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Title: Reframing Playful Participation in Museums: Identity, Collaboration, Inclusion, and Joy
Authors: Berland, Matthew
de Royston, Maxine McKinney
Lyons, Leilah
Kumar, Vishesh
Hansen, Derek
Hooper, Paula
Lindgren, Robb
Planey, James
Quigley, Kathryn
Thompson, Wren
Beheshti, Elham
Uzzo, Stephen
Hladik, Stephanie
Ozacar, Basak Helvaci
Shanahan, Marie-Claire
Sengupta, Pratim
Ahn, June
Bonsignore, elizabeth
Kraus, Kari
Kaczmarek-Frew, Kathryn
Booker, Angela
Keywords: Design
Issue Date: Jun-2020
Publisher: International Society of the Learning Sciences (ISLS)
Citation: Berland, M., de Royston, M. M., Lyons, L., Kumar, V., Hansen, D., Hooper, P., Lindgren, R., Planey, J., Quigley, K., Thompson, W., Beheshti, E., Uzzo, S., Hladik, S., Ozacar, B. H., Shanahan, M., Sengupta, P., Ahn, J., Bonsignore, e., Kraus, K., Kaczmarek-Frew, K., & Booker, A. (2020). Reframing Playful Participation in Museums: Identity, Collaboration, Inclusion, and Joy. In Gresalfi, M. and Horn, I. S. (Eds.), The Interdisciplinarity of the Learning Sciences, 14th International Conference of the Learning Sciences (ICLS) 2020, Volume 3 (pp. 1503-1510). Nashville, Tennessee: International Society of the Learning Sciences.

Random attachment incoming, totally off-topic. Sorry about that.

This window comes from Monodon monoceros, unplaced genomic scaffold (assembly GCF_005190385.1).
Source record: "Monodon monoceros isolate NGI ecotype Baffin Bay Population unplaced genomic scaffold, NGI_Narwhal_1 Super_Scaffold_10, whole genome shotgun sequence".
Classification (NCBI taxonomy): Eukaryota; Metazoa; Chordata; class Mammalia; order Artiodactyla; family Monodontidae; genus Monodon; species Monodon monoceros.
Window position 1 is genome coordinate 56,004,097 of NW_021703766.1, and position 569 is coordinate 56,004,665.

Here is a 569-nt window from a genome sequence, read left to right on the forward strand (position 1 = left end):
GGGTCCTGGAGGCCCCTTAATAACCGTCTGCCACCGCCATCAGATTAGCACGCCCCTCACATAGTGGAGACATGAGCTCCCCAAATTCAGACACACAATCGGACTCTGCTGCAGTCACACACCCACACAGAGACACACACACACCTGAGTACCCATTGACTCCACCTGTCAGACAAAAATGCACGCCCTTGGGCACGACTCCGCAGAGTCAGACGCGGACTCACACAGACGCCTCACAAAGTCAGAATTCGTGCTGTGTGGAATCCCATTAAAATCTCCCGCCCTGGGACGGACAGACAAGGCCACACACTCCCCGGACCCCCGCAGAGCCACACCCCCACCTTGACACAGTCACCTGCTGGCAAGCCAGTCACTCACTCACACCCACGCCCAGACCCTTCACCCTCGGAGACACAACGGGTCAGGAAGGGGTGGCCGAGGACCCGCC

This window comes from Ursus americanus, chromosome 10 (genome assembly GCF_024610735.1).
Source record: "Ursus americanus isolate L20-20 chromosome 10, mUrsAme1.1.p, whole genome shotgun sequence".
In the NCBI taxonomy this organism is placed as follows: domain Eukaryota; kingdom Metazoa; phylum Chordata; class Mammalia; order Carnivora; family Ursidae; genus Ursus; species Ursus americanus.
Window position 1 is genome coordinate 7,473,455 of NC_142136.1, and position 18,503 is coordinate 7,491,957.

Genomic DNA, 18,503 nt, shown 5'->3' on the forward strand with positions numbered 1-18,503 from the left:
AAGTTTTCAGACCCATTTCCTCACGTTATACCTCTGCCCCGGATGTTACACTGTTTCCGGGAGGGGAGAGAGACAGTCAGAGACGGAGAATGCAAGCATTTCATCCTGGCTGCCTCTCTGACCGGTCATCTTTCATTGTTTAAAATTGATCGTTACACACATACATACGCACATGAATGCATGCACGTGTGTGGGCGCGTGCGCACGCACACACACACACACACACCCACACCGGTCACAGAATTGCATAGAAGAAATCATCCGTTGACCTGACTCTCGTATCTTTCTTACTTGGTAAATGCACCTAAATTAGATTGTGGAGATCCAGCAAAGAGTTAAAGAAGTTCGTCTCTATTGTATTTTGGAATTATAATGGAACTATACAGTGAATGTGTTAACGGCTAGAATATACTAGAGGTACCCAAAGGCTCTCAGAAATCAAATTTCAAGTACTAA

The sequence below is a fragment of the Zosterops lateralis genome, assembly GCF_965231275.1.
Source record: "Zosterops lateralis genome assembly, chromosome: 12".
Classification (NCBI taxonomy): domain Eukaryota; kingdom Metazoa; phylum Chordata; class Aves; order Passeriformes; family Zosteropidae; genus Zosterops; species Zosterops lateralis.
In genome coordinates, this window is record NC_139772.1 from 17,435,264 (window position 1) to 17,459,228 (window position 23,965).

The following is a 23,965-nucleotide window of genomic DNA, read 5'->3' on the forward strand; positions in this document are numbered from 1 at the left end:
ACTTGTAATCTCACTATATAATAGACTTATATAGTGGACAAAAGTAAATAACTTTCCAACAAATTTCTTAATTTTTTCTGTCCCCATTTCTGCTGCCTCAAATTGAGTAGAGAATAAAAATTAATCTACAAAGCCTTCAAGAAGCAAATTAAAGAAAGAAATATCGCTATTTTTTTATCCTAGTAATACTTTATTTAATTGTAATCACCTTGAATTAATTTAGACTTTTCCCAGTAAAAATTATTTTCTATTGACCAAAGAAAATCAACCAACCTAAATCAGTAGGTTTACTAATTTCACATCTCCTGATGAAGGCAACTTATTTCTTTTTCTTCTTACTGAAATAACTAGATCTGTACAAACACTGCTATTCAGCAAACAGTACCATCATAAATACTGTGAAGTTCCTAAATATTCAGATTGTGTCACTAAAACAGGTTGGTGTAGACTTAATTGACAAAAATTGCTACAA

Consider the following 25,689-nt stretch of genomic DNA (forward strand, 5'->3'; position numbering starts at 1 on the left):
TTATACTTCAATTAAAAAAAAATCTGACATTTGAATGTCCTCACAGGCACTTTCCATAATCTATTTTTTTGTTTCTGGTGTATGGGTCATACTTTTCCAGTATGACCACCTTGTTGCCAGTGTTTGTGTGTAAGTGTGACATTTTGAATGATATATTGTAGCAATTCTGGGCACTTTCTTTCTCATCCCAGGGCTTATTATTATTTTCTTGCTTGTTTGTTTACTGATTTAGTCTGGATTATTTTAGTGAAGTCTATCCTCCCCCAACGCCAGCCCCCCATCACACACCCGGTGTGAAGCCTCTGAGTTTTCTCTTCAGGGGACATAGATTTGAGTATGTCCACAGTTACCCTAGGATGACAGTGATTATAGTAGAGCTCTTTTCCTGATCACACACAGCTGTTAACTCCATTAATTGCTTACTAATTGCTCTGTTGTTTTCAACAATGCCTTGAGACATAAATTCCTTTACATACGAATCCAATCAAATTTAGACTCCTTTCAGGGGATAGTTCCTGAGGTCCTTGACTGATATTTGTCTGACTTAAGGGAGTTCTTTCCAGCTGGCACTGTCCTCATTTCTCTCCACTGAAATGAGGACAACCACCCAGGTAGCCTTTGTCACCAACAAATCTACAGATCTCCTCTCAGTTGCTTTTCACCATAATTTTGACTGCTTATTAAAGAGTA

Abstract: The design of learning environments, such as museums, should match the expansiveness with which we think about the diversity of human learning. In contrast to schools or school-adjacent spaces, museum spaces are often designed to elicit various forms of learning–including affective, embodied, cultural forms–through a variety of pathways for participation from the individuated to the collaborative. However, these design intentions around learning and participation are not always legible to a racially, culturally, and linguistically diverse group of visitors, many of whom may only visit the museum as part of a school or “formal” educational activity or on limited occasions. This runs up against the design imperatives of museums that often foreground experiences which assume visitors know or feel welcome to engage in the supported forms of participation – including traditional modes of science inquiry and/or collaboration. More recently, there has been a move across museum studies, educational research, and the learning sciences to include the kinds of experiences that many learners find more inclusive of a broader range of prior knowledges and ways of knowing and doing: including games, toys, play, and theatre. In this symposium, we will explore different ways that recent research has been reframing museum experiences towards a more inclusive focus that scaffolds complex learning, joy, and play and may have implications for learning and identity. As such, we bring together scholars who are exploring new ways to design for, study, and engage museum visitors to respect different ways of knowing, different perspectives, and different backgrounds.
Appears in Collections:ICLS 2020

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